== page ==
A gold rush could be sparked in Wales after experts discovered potential sites in a 20-mile stretch of hills.
Officials at Alba Mineral Resources mineral company are also seeking to reopen the area’s last mine.
Their experts are researching soil across a 20-mile ‘gold belt’, in hopes of restarting gold mining in the region – 30 years after it ceased production.
The final remaining gold mine in the area closed down in 1989, as extraction began to cost more than the gold being produced.
But now, with gold trading about five times higher than 20 years ago, Alba Mineral Resources are hoping to restart gold mining in North Wales. Pictured: An open gold pit in Romania
But now, with gold trading about five times higher than 20 years ago, Alba Mineral Resources are hoping to restart gold mining in North Wales.
And the company is currently researching just one of a whopping 300 old mine sites said to be located across the 20-mile Dolgellau gold belt in Gwynedd.
The company has acquired a 90 per cent stake in Gold Mines of Wales, which has permission from the Crown to mine in the area as they search for new sites.
Alba’s technical director Howard Baker confirmed that a survey had been completed at the site of the Clogau St David’s gold mine, which closed down in 1989.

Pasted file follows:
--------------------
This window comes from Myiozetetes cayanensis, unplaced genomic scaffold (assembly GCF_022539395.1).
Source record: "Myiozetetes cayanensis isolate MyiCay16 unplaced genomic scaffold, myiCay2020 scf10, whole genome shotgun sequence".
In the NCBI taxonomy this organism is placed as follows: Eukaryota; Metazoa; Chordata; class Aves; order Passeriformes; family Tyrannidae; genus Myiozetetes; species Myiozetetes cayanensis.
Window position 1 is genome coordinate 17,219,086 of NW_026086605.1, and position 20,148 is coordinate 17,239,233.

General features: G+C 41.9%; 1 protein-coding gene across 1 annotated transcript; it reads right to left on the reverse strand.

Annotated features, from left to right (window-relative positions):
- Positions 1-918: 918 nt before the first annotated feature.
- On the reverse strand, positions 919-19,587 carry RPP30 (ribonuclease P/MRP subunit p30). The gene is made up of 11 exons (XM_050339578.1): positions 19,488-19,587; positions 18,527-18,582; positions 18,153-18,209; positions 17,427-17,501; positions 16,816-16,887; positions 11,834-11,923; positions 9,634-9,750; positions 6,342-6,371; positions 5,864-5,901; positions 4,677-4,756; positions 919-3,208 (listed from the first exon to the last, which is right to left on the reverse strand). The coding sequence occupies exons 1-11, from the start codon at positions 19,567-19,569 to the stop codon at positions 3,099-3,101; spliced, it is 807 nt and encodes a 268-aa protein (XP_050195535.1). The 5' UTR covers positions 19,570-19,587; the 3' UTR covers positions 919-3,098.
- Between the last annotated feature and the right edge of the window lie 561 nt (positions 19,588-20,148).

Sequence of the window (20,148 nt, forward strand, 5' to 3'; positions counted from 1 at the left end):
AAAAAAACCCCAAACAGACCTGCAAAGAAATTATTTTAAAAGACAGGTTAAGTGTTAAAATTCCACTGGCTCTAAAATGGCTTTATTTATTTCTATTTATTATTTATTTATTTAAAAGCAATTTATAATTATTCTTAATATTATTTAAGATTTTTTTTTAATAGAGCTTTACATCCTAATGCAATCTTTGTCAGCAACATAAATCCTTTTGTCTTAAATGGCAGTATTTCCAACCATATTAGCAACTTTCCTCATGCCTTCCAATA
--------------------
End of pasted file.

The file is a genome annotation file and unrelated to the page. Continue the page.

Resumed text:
He said: ‘We have just completed the first geochemical soil sampling programme over the Clogau St David’s mine area. We have identified the potential of new areas that warrant further exploration.
‘The work we are doing is quite groundbreaking for the Dolgellau gold belt. No modern day exploration has taken place.’
The area was once the focus of a gold rush, with mining dating back as far as Roman times during their occupation of Britain.
The custom of using Welsh gold for royal wedding rings was started by the Queen Mother in 1923 and has been used by royal brides ever since.
And Welsh gold jewellery firm Colgau, whose founders once owned Clogau St David’s mine are ‘very keen’ for mining to restart there.
Managing director Ben Roberts recalls accompanying his father Bill into Clogau St David’s as a boy, to learn about the family’s gold mine.
His father bought the closed mine with a view to turning it inot a tourist attraction.
But when that fell through, he turned to small-scale mining, and began producing the Welsh gold that is still used by the family jewellery business to this day.
The custom of using Welsh gold for royal wedding rings was started by the Queen Mother in 1923 and has been used by royal brides ever since
Mr Roberts said: ‘We are very keen to do the same with Gwynfynydd [the mine the family still own].’
But he admits any plans for the former mine could take years to come to fruition.
Alba boss George Frangeskides said: ‘This is a two-pronged process we are engaged in. One is trying to bring the Clogau gold mine… back into production.
‘And, at the same time… we are looking at the regional gold exploration of the Dolgellau gold belt.’
The next stage will be to submit an application to the planning authority, he added.